The Underdog Who Created the Red-Nosed Reindeer

The most famous reindeer of all first appeared in a 1939 coloring booklet entitled “Rudolph The Red-Nosed Reindeer,” written by Robert L. May.  May’s creation of Rudolph is a fascinating story of how a down-on-his-luck catalog copy writer came to create a tale that would inspire one of the most covered holiday songs as well as one of the best Christmas TV specials.

The Creation of Rudolph

The retailer Montgomery Ward commissioned this coloring book for something to give out for free as a marketing tool. As May tells it, in January 1939 he was 35 years old and in debt with an ill wife, and his dreams of being a writer had been reduced to being a catalog copy writer in Chicago.

So, May was not in a very festive mood when he was commissioned to write the book. But May’s department head thought the company could save money by creating its own promotional coloring book instead of ordering them from others.  He suggested some type of animal story.

That night, May began to focus on a reindeer story because his daughter Barbara loved deer at the zoo. He also thought of his own lot in life, and then began to try to come up with an underdog story.

After May came up with the idea for a reindeer with a red nose, May’s boss nixed the idea. But May went ahead and had someone create artwork of his idea, and May’s boss began to warm to the concept.

May, who considered several names for his reindeer, continued writing into the summer. After May’s wife died that summer, May’s boss offered to let someone else finish the story, but May now felt he needed this scrappy reindeer to help him through his own tough time. By the end of August, May finished the rhyming story, reading it first to his daughter Barbara and her grandparents.

How Rudolph Became the Most Famous Reindeer of All

Within a decade, the story and the book illustrated by Denver Gillen would become more famous than any retailer could have imagined. And in the spirit of Christmas, the head of Montgomery Ward, Sewell Aver, did something that is hard to imagine today. After the book became popular, the company gave the rights to the story to the employee who created it, Robert May.

May’s brother-in-law, Johnny Marks turned the story into the classic song we know.  And then cowboy crooner Gene Autry made the song a bona fide hit in 1949.

Although Autry reportedly did not like the song at first, his wife convinced him to record it. The recording became one of the best selling records of all time. Here is Autry singing the song live several years later in 1953, where you can see the audience knows all the words too.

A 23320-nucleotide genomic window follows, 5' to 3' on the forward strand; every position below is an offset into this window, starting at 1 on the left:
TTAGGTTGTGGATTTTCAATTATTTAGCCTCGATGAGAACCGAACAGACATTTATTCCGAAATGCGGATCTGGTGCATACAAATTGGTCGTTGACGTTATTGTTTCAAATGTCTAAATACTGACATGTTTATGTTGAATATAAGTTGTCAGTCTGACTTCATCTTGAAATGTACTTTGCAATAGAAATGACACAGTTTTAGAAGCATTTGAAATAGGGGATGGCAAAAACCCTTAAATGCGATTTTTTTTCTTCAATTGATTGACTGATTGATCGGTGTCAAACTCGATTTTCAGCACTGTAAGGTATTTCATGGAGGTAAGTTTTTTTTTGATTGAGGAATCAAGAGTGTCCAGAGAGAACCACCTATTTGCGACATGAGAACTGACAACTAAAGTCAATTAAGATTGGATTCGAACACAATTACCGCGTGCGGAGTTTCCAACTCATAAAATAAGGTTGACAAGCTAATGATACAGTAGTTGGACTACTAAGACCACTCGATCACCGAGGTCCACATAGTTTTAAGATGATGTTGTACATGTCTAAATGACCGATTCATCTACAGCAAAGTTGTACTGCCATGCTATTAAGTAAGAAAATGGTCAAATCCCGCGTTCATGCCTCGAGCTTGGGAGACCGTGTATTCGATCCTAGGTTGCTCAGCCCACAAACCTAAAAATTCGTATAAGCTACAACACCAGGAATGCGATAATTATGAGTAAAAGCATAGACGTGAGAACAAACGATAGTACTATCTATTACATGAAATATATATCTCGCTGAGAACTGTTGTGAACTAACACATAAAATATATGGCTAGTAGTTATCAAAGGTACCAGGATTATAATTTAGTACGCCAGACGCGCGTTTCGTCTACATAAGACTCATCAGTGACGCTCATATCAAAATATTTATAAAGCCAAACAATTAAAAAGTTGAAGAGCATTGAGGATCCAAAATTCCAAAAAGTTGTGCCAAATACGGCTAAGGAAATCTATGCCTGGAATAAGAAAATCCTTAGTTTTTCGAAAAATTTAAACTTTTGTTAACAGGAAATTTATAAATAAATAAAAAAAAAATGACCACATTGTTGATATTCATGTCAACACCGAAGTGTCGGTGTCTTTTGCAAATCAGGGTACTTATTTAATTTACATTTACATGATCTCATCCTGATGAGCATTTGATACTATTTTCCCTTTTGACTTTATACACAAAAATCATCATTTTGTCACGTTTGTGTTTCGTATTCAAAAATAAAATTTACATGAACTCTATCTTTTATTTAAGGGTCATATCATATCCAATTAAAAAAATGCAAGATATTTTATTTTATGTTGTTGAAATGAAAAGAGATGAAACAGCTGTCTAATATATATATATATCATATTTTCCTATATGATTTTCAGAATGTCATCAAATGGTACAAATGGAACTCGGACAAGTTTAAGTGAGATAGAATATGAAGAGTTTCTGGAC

Other Versions of Rudolph the Red-Nosed Reindeer

Because “Rudolph” is often seen as a kids’ song and not a religious song, through the years performers have not been shy about having fun with interpreting the song in quirky ways. For example, here is Jack Johnson’s version.

Destiny’s Child also recorded the song, but the video is no longer available on YouTube. Here is another quirky interpretation from Jewel and Nedra Carroll, live on HRL.

Check out this guitar instrumental by Tommy Emmanuel and John Knowles.

Even Tiny Tim has a version.

In addition to the unusual versions, several artists have made popular rock interpretations, such as this one by The Jackson 5 from 1970.

The Crystals made a famous version for the most famous rock Christmas album of all time, A Christmas Gift for You from Phil Spector (1963).

And our most-famous Christmas singer, Bing Crosby, eventually sang the song too, although reportedly he had rejected the idea of recording it before Autry made it a hit. Unlike Crosby’s somber “White Christmas,” his “Rudolph” swings. Crosby also eventually performed an excellent version with Ella Fitzgerald.

The 1964 TV Special Version

Of course, there also is the classic 1964 TV special. That show was scored by May’s brother-in-law and the song’s composer Johnny Marks, who also wrote “Holly Jolly Christmas.”

That is another story. But the TV special did create another classic version of the song by Burl Ives, who played the snowman. This version may be the one you are most likely to hear today.

An Appearance by Donald Trump?

Finally, if you are brave or if you have always wondered what the Christmas special would have been like with Regis Philbin singing, check out this video. For extra measure, Donald Trump appears.

There seems to be a version for every taste, ensuring that Rudolph the Red-Nosed Reindeer will go down in history.

May’s Reward

As for Rudolph’s creator Robert May, he once noted that his reward “is knowing every year, when Christmas rolls around” Rudolph brings a message about a “loser” using a handicap to find happiness, a story enjoyed by millions both young and old.

Deep down we are all underdogs, so may the new year bring you many moments of shouting out with glee.

What is your favorite version of Rudolph The Red-Nosed Reindeer? Leave your two cents in the comments.

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